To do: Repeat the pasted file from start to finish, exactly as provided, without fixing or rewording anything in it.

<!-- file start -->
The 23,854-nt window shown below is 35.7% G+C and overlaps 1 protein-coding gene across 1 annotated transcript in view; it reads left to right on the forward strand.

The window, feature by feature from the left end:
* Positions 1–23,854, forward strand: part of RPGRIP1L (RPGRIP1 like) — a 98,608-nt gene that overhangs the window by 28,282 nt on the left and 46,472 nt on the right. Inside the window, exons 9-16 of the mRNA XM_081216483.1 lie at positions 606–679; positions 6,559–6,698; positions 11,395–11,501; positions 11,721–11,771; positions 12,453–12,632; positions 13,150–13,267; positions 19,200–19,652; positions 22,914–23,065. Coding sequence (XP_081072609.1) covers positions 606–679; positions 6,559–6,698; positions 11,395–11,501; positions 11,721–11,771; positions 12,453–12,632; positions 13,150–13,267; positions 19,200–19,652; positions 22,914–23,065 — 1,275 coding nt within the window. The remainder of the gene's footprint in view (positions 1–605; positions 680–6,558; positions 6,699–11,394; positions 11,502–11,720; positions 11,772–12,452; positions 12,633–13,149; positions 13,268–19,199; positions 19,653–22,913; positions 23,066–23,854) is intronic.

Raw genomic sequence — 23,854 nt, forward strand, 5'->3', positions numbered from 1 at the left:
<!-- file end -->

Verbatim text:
The 23,854-nt window shown below is 35.7% G+C and overlaps 1 protein-coding gene across 1 annotated transcript in view; it reads left to right on the forward strand.

The window, feature by feature from the left end:
* Positions 1–23,854, forward strand: part of RPGRIP1L (RPGRIP1 like) — a 98,608-nt gene that overhangs the window by 28,282 nt on the left and 46,472 nt on the right. Inside the window, exons 9-16 of the mRNA XM_081216483.1 lie at positions 606–679; positions 6,559–6,698; positions 11,395–11,501; positions 11,721–11,771; positions 12,453–12,632; positions 13,150–13,267; positions 19,200–19,652; positions 22,914–23,065. Coding sequence (XP_081072609.1) covers positions 606–679; positions 6,559–6,698; positions 11,395–11,501; positions 11,721–11,771; positions 12,453–12,632; positions 13,150–13,267; positions 19,200–19,652; positions 22,914–23,065 — 1,275 coding nt within the window. The remainder of the gene's footprint in view (positions 1–605; positions 680–6,558; positions 6,699–11,394; positions 11,502–11,720; positions 11,772–12,452; positions 12,633–13,149; positions 13,268–19,199; positions 19,653–22,913; positions 23,066–23,854) is intronic.

Raw genomic sequence — 23,854 nt, forward strand, 5'->3', positions numbered from 1 at the left: